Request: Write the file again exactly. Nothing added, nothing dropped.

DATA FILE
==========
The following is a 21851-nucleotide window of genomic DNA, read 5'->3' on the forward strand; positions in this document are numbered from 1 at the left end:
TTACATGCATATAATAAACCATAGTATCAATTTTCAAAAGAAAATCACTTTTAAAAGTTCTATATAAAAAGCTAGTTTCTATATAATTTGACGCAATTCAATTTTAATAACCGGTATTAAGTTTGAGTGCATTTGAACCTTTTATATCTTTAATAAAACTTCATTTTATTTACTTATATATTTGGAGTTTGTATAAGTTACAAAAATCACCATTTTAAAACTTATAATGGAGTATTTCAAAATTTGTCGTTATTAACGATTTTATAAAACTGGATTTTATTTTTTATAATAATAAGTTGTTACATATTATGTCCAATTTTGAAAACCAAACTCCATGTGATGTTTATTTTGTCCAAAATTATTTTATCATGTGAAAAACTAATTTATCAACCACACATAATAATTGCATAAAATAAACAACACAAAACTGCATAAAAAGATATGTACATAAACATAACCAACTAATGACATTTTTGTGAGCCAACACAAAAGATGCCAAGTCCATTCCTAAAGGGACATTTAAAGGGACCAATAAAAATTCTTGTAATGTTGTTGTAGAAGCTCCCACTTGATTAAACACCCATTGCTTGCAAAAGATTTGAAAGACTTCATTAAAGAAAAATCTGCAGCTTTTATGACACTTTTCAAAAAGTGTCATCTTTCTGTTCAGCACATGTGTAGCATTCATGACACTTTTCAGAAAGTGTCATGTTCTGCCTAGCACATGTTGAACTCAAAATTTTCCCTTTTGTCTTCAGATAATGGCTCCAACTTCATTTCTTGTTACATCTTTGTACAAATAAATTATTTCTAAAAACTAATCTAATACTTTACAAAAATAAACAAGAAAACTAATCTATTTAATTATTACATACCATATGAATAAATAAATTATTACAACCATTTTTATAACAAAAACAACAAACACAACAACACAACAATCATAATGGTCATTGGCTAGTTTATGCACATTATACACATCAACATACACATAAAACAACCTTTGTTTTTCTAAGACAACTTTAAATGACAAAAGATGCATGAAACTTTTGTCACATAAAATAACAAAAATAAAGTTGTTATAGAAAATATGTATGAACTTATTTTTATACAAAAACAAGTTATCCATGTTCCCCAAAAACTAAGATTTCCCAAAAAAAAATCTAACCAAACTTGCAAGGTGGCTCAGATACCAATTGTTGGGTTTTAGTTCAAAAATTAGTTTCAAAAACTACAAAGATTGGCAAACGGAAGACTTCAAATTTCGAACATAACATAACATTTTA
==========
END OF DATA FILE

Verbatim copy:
The following is a 21851-nucleotide window of genomic DNA, read 5'->3' on the forward strand; positions in this document are numbered from 1 at the left end:
TTACATGCATATAATAAACCATAGTATCAATTTTCAAAAGAAAATCACTTTTAAAAGTTCTATATAAAAAGCTAGTTTCTATATAATTTGACGCAATTCAATTTTAATAACCGGTATTAAGTTTGAGTGCATTTGAACCTTTTATATCTTTAATAAAACTTCATTTTATTTACTTATATATTTGGAGTTTGTATAAGTTACAAAAATCACCATTTTAAAACTTATAATGGAGTATTTCAAAATTTGTCGTTATTAACGATTTTATAAAACTGGATTTTATTTTTTATAATAATAAGTTGTTACATATTATGTCCAATTTTGAAAACCAAACTCCATGTGATGTTTATTTTGTCCAAAATTATTTTATCATGTGAAAAACTAATTTATCAACCACACATAATAATTGCATAAAATAAACAACACAAAACTGCATAAAAAGATATGTACATAAACATAACCAACTAATGACATTTTTGTGAGCCAACACAAAAGATGCCAAGTCCATTCCTAAAGGGACATTTAAAGGGACCAATAAAAATTCTTGTAATGTTGTTGTAGAAGCTCCCACTTGATTAAACACCCATTGCTTGCAAAAGATTTGAAAGACTTCATTAAAGAAAAATCTGCAGCTTTTATGACACTTTTCAAAAAGTGTCATCTTTCTGTTCAGCACATGTGTAGCATTCATGACACTTTTCAGAAAGTGTCATGTTCTGCCTAGCACATGTTGAACTCAAAATTTTCCCTTTTGTCTTCAGATAATGGCTCCAACTTCATTTCTTGTTACATCTTTGTACAAATAAATTATTTCTAAAAACTAATCTAATACTTTACAAAAATAAACAAGAAAACTAATCTATTTAATTATTACATACCATATGAATAAATAAATTATTACAACCATTTTTATAACAAAAACAACAAACACAACAACACAACAATCATAATGGTCATTGGCTAGTTTATGCACATTATACACATCAACATACACATAAAACAACCTTTGTTTTTCTAAGACAACTTTAAATGACAAAAGATGCATGAAACTTTTGTCACATAAAATAACAAAAATAAAGTTGTTATAGAAAATATGTATGAACTTATTTTTATACAAAAACAAGTTATCCATGTTCCCCAAAAACTAAGATTTCCCAAAAAAAAATCTAACCAAACTTGCAAGGTGGCTCAGATACCAATTGTTGGGTTTTAGTTCAAAAATTAGTTTCAAAAACTACAAAGATTGGCAAACGGAAGACTTCAAATTTCGAACATAACATAACATTTTA